Welcome to my blog. Please feel free to roam around and learn a bit more about Portuguese History. To find your interests, please, have a look at the right side of the page, where you can find all the posts arrenged into labels, such as "Society", "Politics", etc. Enjoy!

Sunday, January 15, 2012



(Taken from the book “Portugal no século XVIII – de D. João V à Revolução Francesa” by the Sociedade Portuguesa de Estudos do século XVIII (Portuguese Society of 18th century Studies), in the International Congress of 1990, chapter “A arte médica em Portugal no século XVIII”, by Armando Santinho Cunha)

Portuguese dentistry was completely crude and hadn't changed since the 13th century. Removing teeth was the common practice to resolve tooth aches and it was done on the streets or in a shop where the owner would call himself a “dentist”. It was a profession ruled by swindlers and quacks.
It is during the Pombal Era and the Enlightenment period that the 1st rules of hygiene and praxis appear. The 18th century is known to have been the century were the 1st dentist are recognized as a profession, called dental surgeons.
Since Fauchard, dental hygiene was treated as a science. He was against the use of abrasive tooth pastes and the abundant use of sugar and he would advise his patients to visit a dentist regularly. Until then, in Portugal, the only form of generalized tooth cleaning were the toothpicks. The 1st toothbrushes used in Portugal came from china and were introduced as novelty used only by nobility.
The Portuguese queen D. Maria I, was the 1st portuguese ruler to built a school in 1781 to teach and give licences to this medical speciality, called Real Junta do Proto-Medicato and since then dentistry became a more honourable profession in Portugal. Several names emerge after then: Feliciano de Almeida, the most recognized national specialist, Manoel Lopes, a surgeon, João Vieira, who translated the book “La chirurgie anatomique complete”, Monoel da Cruz, who invented a new teeth extractor similar to a wrench and Joaquim José da Silva Xavier, who was a dentist who treated the poor for free in Brazil.

Toothbrushes made out of gold, late 18th century, (photo taken by me at the Museu Nacional de Arte Antiga)

Toothpick holder, Portuguese porcelain from the Darque factory, 1744 – 1855, (photo taken by me at the Museu Nacional de Arte Antiga)

Monday, January 2, 2012


Picture of Amélia Ferreira, late 19th century.

For New Year I've decided to start this blog with some nice port wine and with the story of the one of the most renown person linked to port, A Ferreirinha.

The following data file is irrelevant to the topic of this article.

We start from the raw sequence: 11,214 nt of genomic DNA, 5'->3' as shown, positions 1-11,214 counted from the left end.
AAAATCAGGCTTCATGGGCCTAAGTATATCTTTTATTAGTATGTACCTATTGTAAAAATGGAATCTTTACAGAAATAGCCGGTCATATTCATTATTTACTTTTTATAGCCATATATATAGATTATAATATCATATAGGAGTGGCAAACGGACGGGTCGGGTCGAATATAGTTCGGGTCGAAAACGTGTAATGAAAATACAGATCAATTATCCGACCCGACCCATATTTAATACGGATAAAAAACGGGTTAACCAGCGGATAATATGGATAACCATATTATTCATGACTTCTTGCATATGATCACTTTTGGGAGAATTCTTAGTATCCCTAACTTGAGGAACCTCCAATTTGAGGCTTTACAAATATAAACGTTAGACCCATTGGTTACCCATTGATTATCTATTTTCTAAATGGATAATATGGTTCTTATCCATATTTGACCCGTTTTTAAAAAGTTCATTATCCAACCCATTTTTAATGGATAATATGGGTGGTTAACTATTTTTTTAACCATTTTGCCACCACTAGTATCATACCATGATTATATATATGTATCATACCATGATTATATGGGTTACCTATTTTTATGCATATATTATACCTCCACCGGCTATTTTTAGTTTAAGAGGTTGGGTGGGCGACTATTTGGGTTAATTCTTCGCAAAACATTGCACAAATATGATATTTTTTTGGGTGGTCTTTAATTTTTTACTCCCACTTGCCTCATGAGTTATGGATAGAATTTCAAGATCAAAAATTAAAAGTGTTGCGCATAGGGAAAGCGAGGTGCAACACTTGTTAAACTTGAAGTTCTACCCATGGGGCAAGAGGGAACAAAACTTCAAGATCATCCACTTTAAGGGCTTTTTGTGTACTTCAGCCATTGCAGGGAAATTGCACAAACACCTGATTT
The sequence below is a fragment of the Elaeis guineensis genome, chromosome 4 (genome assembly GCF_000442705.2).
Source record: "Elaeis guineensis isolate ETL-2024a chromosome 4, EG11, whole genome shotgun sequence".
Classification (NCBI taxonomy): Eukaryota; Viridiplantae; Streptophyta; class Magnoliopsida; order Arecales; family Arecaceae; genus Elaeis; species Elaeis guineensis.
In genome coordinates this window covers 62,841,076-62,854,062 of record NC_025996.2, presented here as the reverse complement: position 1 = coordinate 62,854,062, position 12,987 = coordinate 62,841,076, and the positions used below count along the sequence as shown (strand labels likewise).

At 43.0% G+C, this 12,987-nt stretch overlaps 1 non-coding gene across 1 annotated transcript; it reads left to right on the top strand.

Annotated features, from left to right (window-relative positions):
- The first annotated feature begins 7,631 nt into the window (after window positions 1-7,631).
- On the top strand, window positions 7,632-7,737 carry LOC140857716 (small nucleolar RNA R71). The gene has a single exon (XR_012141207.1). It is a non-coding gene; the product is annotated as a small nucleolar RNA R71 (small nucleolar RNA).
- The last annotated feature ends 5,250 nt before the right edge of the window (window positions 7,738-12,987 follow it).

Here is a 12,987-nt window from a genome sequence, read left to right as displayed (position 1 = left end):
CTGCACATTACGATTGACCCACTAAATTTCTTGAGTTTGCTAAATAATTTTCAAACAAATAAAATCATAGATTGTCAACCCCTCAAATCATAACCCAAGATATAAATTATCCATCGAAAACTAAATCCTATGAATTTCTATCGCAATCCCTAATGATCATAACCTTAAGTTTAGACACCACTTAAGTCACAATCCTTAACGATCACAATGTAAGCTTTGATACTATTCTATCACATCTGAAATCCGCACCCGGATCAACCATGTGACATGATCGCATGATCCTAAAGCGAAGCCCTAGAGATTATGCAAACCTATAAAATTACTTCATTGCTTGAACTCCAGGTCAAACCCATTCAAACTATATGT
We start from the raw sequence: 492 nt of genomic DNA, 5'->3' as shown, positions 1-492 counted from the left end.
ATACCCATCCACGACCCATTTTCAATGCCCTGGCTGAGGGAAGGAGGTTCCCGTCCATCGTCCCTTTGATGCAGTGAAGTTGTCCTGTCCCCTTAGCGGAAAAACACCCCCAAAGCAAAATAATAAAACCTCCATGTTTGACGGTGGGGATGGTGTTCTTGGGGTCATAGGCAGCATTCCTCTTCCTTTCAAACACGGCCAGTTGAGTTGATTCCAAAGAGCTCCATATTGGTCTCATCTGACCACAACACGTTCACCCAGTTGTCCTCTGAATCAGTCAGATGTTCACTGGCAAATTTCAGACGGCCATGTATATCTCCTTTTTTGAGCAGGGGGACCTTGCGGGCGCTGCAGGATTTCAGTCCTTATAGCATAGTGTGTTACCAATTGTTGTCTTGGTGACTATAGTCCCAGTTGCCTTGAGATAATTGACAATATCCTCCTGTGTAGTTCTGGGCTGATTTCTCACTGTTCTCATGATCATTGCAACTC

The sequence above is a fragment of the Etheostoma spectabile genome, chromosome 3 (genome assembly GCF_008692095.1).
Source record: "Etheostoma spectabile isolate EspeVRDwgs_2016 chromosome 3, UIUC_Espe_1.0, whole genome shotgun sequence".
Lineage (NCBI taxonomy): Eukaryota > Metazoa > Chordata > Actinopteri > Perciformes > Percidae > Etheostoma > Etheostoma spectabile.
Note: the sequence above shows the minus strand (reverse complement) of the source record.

1st things 1st: Even if it is said that port wine appeared from rotten brandy shipped between England and Portugal, the production of port (named after the Portuguese city of Porto) is lost in time. It came to History's attention in 1678 when the name appeared in trade registers of that city and then later in 1703 with the Methwen treaty (trade treaty between Portugal and England). But it was a lousily concept and everyone who made sweet liquorish wine in the northern region of Portugal called it port.
Only in the 18th century did the Marquês de Pombal (see previous article on him) started to control it's production and created a “região demarcada” (demarcated region) of the Douro to produce this particular wine in 1756, did the port we know today really existed. It was the Marquês who started in Portugal this concept of protected geographical goods. Even if he hanged everyone, and with this I mean men, women and children, who made or sold port wine that didn't belonged to this new monopoly , it was the initiative of the Marquês de Pombal that rose port to it's international status.

Map of the wine district of the Douro, by Baron Offley Forrester, mid 19th century.

Of course the British interest in this type of wine and the large presence of British families in Portugal at the end of the 18th century (see article on Portuguese economy) made it possible for these last ones to start businesses in that particular area. And there are several English names linked to port wine : Croft and Offley being two of them.
But one of the most known port producing “houses” is one that was always Portuguese and still today is known for its quality: The Ferreirinha.
Antónia Adelaide Ferreira, born in 1811, comes from a wealthy Portuguese port wine and grape producing family and took the family's cultures to start an improved port wine. She cretaceously selected the grapes and how they would be cultivated for the port she was now going to produce. Being a woman, she was one of the most know business people in the country and was called Ferreirinha (little Ferreira).
She introduced several new techniques too improve the production, gave a special attention tho the farmers and their families, which was unheard of, and even traveled to England to find a solution for a grape disease called phylloxera.

Phylloxera cartoon from the magazine Punch, September 6th, 1890.

One of the things the Ferreirinha was known best for, apart from the port wine, was the fact that she came up with a new way to plant the grapes on the slopes of the river Douro. Before, the “terraces” were just made into the the soil and the Lady Antónia Ferreira insisted on using schist to build them and linking them with rock staircases.
She was married to her cousin António Bernardo who took no interest in the family's business and spent all of the money. Other scandals related to politics, kidnapings and family problems brought the business close to end but the strong woman didn't let the name, properties or port production go down the drain.
Even a TV series was made about her life:


And now, as promised, for New Year some port.